Please see "The Original TEACH Act Toolkit" by LSU Libraries for more detailed information including an overview of the TEACH Act requirements, compliance checklists, permissions guide, and FAQs.  

Image credit: "computer" by jaci XIII is licensed under CC BY-NC-SA 2.0.

TEACH Act Checklist

Faculty who want to incorporate works into digital transmissions for instructional purposes pursuant to the TEACH Act must meet the following conditions:

  •   My institution is a nonprofit accredited educational institution or a governmental agency.
  •   It has a policy on the use of copyrighted materials.
  •   It provides accurate information to faculty, students and staff about copyright.
  •   Its systems will not interfere with technological controls within the materials I want to use.
  •   The materials I want to use are specifically for students in my class.
  •   Only those students will have access to the materials.
  •   The materials will be provided at my direction during the relevant lesson.
  •   The materials are directly related and of material assistance to my teaching content.
  •   My class is part of the regular offerings of my institution.
  •   I will include a notice that the materials are protected by copyright.
  •   I will use technology that reasonably limits the students' ability to retain or further distribute the materials.
  •   I will make the materials available to the students only for a period of time that is relevant to the context of a class session.
  •   I will store the materials on a secure server and transmit them only as permitted by this law.
  •   I will not make any copies other than the one I need to make the transmission.
  •   The materials are of the proper type and amount the law authorizes:
    • Entire performances of nondramatic literary and musical works.
    • Reasonable and limited parts of a dramatic literary, musical or audiovisual works.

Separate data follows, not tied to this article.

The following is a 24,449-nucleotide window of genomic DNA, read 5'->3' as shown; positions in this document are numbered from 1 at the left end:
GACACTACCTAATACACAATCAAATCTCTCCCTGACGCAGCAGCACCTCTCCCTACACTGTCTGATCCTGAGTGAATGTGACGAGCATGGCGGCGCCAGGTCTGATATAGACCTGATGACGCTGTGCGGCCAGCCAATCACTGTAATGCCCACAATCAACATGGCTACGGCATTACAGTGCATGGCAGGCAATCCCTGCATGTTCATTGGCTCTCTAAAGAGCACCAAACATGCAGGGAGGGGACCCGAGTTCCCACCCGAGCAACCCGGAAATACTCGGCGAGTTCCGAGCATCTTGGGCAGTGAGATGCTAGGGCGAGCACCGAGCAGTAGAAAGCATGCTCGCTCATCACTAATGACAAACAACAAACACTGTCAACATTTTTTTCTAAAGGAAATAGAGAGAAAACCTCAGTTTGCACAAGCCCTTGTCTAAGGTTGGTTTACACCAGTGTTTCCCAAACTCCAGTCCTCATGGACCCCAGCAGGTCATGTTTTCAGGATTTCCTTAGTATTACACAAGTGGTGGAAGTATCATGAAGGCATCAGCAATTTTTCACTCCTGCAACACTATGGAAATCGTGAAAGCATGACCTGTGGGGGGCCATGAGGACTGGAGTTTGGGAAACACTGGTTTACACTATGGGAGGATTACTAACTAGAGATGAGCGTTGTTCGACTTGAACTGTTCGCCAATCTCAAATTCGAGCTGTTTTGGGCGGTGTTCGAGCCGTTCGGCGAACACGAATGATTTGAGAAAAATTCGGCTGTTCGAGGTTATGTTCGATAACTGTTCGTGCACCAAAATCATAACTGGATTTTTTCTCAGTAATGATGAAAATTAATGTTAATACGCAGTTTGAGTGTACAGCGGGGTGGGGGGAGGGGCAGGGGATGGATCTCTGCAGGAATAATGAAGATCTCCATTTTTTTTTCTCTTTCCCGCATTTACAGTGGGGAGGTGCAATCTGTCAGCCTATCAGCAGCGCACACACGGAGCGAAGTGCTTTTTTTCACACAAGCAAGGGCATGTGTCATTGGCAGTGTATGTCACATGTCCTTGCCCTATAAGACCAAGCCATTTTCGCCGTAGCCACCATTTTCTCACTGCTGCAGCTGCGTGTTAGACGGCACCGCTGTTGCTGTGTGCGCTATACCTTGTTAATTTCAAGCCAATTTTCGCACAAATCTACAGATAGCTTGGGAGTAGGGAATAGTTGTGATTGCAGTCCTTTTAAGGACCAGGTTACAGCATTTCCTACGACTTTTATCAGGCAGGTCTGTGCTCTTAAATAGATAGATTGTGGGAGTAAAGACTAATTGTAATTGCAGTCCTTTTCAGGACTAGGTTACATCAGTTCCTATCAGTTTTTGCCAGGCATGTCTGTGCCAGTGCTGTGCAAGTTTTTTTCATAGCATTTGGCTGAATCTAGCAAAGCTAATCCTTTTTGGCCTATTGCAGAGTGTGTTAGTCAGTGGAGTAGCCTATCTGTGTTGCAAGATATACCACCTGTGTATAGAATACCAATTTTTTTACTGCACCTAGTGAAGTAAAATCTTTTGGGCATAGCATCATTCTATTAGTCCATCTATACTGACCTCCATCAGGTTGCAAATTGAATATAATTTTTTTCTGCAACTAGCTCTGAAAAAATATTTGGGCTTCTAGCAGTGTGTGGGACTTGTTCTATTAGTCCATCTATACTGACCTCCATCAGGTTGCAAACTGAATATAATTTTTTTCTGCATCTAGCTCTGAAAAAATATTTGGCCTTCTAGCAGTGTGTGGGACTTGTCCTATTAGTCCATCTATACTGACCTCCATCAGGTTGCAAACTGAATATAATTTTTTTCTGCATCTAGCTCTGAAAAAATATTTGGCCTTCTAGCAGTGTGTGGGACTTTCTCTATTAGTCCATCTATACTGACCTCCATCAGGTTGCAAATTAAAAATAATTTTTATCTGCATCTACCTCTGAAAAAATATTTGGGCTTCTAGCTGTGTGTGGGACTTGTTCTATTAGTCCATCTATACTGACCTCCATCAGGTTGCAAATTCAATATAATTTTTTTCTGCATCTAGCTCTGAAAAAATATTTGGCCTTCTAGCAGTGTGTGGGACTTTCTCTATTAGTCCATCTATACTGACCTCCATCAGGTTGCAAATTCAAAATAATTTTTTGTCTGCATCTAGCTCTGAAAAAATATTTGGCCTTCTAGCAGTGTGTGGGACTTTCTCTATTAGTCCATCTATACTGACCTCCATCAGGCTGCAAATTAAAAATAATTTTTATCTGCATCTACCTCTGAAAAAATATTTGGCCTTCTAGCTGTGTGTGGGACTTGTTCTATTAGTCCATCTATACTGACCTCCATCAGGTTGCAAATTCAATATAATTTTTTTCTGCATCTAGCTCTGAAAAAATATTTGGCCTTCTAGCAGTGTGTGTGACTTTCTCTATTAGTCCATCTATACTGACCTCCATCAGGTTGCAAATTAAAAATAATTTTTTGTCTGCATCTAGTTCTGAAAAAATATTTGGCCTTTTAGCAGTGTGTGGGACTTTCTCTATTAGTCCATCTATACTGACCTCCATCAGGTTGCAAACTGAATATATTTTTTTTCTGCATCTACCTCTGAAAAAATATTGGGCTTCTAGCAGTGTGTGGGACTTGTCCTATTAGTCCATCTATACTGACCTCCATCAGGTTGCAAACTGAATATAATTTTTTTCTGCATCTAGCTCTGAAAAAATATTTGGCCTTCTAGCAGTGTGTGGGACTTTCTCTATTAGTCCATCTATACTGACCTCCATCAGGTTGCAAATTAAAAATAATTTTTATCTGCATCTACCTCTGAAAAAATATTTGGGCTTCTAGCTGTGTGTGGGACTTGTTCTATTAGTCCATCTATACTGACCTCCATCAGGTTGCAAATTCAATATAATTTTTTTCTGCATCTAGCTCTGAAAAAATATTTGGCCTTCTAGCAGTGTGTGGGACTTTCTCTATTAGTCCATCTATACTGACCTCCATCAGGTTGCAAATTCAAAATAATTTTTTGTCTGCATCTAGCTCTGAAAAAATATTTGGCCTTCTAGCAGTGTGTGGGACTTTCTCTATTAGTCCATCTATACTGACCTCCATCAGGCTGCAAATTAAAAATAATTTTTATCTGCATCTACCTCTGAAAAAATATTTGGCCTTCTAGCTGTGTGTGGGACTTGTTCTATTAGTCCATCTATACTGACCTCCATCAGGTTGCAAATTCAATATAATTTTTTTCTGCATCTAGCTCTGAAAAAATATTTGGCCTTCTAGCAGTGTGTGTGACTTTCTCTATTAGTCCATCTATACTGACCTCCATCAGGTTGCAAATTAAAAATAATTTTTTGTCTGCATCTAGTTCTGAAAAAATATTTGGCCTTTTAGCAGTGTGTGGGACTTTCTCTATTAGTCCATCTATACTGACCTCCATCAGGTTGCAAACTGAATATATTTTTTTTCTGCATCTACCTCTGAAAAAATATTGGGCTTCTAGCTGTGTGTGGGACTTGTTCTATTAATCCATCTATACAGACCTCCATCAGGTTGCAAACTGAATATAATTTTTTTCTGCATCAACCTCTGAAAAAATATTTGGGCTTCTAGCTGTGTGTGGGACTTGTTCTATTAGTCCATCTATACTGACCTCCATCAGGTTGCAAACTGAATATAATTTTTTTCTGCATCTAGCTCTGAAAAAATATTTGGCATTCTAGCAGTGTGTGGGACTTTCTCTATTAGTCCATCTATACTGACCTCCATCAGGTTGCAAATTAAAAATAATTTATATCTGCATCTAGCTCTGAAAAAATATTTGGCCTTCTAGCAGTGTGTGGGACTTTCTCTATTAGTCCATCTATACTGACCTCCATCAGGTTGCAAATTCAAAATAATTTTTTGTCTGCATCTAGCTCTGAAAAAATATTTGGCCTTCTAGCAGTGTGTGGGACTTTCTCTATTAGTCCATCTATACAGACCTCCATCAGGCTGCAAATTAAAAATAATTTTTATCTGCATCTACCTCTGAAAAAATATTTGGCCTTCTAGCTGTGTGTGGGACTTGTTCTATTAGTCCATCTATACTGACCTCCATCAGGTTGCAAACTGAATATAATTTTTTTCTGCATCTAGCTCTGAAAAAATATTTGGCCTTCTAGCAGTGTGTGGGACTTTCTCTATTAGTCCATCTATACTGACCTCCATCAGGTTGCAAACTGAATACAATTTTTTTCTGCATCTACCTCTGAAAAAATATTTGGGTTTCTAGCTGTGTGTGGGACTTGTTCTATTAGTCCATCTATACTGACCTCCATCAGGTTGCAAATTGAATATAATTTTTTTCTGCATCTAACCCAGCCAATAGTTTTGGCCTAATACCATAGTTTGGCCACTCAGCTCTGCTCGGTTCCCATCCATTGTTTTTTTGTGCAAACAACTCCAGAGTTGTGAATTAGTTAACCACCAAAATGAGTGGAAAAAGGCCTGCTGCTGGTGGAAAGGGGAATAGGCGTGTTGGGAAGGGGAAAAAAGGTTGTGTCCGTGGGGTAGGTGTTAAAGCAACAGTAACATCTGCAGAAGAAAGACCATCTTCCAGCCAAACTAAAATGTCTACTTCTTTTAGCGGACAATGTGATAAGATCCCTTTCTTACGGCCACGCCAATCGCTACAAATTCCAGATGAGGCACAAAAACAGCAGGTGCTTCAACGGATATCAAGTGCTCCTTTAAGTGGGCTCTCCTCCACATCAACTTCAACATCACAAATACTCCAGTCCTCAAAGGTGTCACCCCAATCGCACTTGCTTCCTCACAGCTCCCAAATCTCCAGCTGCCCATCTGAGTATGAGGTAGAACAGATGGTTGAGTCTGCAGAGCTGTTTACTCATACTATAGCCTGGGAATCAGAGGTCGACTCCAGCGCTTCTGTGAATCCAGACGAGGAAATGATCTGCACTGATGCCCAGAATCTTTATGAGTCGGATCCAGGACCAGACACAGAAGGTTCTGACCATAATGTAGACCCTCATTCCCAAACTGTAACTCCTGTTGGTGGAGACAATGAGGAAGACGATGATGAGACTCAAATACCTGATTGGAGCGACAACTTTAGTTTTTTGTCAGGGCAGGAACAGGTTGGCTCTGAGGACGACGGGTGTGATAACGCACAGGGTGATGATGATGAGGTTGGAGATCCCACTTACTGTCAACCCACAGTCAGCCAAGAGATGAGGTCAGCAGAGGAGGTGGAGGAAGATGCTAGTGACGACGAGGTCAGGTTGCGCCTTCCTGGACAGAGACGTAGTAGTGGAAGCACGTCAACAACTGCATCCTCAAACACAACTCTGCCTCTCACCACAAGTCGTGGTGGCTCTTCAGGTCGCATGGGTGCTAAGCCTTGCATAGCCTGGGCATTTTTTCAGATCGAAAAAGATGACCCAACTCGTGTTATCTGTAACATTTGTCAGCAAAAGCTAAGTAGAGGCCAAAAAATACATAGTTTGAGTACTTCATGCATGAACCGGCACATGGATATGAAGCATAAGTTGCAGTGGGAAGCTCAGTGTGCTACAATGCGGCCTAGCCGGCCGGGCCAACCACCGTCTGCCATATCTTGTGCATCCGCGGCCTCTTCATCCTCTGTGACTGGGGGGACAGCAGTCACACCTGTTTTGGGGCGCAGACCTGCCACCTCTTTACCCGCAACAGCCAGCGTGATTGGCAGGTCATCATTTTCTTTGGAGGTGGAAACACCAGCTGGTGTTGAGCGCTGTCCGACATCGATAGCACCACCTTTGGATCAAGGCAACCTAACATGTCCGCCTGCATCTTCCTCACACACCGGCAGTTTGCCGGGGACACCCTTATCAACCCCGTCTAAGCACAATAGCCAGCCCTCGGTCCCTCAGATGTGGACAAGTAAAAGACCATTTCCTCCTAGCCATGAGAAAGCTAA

• Displays of other works, such as images, in amounts similar to typical displays in face-to-face teaching.
  •   The materials are not among those the law specifically excludes from its coverage:
    • Materials specifically marketed for classroom use for digital distance education.
    • Copies I know or should know are illegal.
    • Textbooks, coursepacks, electronic reserves and similar materials typically purchased individually by the students for independent review outside the classroom or class session.
  •   If I am using an analog original, I checked before digitizing it to be sure:
    • I copied only the amount that I am authorized to transmit.
    • There is no digital copy of the work available except one with technological protections that prevent my using it for the class in the way the statute authorizes.

This checklist, and much of the material in this section of the guide, was taken from the University of Texas copyright Web site. An excellent resource in helping you determine what is considered fair use - and other copyright questions - can be found at their Copyright Crash Course website. It is licensed under a Creative Commons Attribution 4.0 International License, Copyright Crash Course and Georgia Harper. http://doi.org/10.15781/T24J09X6J 

For those who are interested in the TEACH Act specifically, you may consult the TEACH Act Toolkit.